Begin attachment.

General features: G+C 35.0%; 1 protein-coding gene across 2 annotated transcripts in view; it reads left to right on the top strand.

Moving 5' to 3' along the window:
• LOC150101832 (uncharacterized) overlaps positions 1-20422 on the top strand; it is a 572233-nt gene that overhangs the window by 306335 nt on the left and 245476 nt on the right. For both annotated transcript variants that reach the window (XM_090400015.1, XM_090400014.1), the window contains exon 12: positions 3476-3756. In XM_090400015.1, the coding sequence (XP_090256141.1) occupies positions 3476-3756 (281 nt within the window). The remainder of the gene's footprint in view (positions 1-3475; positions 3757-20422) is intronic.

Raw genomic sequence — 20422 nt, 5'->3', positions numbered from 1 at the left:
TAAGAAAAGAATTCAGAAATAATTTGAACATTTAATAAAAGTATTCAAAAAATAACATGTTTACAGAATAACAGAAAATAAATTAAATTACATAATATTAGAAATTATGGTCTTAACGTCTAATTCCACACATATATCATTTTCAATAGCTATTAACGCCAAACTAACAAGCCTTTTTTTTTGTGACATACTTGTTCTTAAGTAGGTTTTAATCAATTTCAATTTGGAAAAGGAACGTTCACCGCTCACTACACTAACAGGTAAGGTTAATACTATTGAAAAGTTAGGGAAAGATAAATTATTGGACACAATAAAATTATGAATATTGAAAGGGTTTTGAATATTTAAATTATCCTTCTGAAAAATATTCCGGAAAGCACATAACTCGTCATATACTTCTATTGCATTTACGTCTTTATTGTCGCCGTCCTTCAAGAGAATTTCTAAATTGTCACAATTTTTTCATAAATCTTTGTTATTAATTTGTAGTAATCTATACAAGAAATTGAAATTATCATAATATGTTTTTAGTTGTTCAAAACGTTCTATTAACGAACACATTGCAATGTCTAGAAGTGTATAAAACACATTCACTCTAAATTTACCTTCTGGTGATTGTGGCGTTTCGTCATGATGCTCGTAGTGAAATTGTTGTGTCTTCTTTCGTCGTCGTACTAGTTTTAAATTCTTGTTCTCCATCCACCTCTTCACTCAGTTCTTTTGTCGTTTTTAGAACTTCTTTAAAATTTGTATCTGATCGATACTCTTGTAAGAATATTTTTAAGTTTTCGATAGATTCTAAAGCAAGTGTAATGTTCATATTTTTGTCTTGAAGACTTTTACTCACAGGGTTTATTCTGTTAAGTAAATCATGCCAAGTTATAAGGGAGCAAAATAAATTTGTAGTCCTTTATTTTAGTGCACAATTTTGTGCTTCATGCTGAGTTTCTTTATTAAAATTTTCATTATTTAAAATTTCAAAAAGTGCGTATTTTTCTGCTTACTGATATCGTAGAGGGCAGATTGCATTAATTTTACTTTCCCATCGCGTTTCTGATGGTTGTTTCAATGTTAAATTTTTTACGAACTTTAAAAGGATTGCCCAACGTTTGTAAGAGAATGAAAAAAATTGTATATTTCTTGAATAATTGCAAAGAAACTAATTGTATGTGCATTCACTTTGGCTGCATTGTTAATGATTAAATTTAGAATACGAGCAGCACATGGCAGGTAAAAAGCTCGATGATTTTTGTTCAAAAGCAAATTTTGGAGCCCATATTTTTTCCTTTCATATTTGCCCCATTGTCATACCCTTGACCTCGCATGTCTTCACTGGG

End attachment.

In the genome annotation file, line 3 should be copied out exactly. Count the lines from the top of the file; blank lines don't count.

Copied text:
• LOC150101832 (uncharacterized) overlaps positions 1-20422 on the top strand; it is a 572233-nt gene that overhangs the window by 306335 nt on the left and 245476 nt on the right. For both annotated transcript variants that reach the window (XM_090400015.1, XM_090400014.1), the window contains exon 12: positions 3476-3756. In XM_090400015.1, the coding sequence (XP_090256141.1) occupies positions 3476-3756 (281 nt within the window). The remainder of the gene's footprint in view (positions 1-3475; positions 3757-20422) is intronic.